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  #18  
Old 08-08-2010, 11:44 PM
claire claire is offline
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Quote:
Originally Posted by Rubyretro View Post
I still think that that we get the feeling that Mitre Square was a threatening spot -you , yourself pointed out on another thread that it was infamous for being used by prostitutes and their clients- for innocent passers by, who I maintain would be too fearful to cut through the Square at night.

Thus, Morris would not hear alot of traffic through the Square at that time of night, and we might
have expected him to remember a noise.
I don't understand your reasoning here, Rubyretro. If it was 'infamous for being used by prostitutes and their clients,' then presumably Morris would get used to not bothering to notice their comings and goings (so to speak). Why, then, is it 'thus, Morris would not hear a lot of traffic'? Or are you saying he wouldn't hear the prostitutes and punters *because* he was used to them, but he might hear other passers-by? How would he differentiate? And how on earth would he be expected to differentiate a prostitute and her murderer who were in the guise of a prostitute and her client? Did they have different footfalls?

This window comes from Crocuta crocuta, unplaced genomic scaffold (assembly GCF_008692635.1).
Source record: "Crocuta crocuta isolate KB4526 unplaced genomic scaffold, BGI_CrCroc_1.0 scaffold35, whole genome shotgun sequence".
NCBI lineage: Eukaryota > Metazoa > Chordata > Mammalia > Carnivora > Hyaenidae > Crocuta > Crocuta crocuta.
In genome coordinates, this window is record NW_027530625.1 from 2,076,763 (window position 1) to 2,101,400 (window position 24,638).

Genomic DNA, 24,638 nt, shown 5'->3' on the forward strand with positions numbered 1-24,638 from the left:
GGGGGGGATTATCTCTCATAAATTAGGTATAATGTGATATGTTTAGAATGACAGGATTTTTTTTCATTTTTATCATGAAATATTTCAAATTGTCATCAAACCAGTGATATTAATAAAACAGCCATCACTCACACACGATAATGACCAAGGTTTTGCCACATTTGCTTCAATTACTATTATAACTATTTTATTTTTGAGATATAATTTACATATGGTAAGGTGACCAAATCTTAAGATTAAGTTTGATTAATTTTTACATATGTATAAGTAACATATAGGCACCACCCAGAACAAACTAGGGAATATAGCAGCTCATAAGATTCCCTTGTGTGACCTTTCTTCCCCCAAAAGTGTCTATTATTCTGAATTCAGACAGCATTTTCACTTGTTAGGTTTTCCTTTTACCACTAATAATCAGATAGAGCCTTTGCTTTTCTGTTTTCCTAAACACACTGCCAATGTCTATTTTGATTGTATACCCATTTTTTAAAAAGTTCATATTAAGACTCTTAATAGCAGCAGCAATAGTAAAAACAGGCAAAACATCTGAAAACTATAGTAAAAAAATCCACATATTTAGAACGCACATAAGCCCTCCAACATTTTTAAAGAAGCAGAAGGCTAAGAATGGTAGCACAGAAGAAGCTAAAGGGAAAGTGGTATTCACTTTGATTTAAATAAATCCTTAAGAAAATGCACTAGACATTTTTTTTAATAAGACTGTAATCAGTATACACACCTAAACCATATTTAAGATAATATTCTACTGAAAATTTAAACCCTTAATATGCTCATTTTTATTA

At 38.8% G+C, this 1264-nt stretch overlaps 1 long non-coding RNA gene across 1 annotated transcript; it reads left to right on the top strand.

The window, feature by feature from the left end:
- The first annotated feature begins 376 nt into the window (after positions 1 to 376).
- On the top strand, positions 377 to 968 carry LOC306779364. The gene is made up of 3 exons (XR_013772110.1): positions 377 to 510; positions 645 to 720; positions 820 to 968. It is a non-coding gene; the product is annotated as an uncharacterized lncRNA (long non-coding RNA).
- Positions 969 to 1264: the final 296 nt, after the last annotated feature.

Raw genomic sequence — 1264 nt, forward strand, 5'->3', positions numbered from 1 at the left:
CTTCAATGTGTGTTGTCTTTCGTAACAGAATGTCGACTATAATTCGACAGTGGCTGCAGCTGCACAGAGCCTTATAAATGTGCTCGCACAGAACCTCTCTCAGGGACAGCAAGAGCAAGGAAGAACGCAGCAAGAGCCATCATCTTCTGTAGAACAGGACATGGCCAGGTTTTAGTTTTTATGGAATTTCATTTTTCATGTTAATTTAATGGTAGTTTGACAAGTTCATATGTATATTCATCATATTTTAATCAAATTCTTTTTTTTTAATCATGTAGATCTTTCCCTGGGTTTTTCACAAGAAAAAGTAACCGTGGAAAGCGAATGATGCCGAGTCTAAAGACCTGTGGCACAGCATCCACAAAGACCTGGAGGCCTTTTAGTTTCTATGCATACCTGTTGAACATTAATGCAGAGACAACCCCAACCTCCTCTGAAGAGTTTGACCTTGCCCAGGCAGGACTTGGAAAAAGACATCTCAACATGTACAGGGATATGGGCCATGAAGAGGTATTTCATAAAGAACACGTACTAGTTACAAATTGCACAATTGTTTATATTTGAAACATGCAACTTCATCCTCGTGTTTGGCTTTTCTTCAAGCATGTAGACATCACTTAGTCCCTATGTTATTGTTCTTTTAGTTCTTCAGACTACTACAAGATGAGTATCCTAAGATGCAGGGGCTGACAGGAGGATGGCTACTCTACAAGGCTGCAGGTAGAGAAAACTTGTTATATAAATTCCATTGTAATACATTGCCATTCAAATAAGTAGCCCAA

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  #19  
Old 08-08-2010, 11:57 PM
Monty Monty is offline
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Ruby,

Im not arguing the three were not moving as a group, Im questioning if Levy said those words as he is the only person to say he did.

The jurors, and others, reaction of laughter upon hearing what Levy says he said also indicates he was refering to his moral objection rather than his fear.

As for them moving via the square, as I said, they all lived in the opposite direction. They had no reason to enter Mitre Square.

Cheers

Monty
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  #20  
Old 08-09-2010, 10:56 AM
Phil Carter Phil Carter is offline
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Hello Neil, Ruby, all

Simon kindly sent me this... and after much perusal... there doesn't seem to have been people around the area...not just Mitre Square...that night..

The Star, Oct 1st 1888. interview with P.C.Watkins

"And when did you pass through the square again?" asked the reporter.

"At about a quarter before two."

"Had you met any person on your rounds?"

"Not a soul."

"Nor heard any noise?"

"Not a sound, but the echo of my own footsteps."

(My emphasis.)

He didn't meet a soul. Not a soul. Nobody. Didn't see anyone, didn't hear anyone..on his rounds...that includes a main thoroughfare or two..does it not? And he didn't meet a soul on his rounds. Plural.

best wishes

Phil
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Last edited by Phil Carter : 08-09-2010 at 11:02 AM. Reason: spelling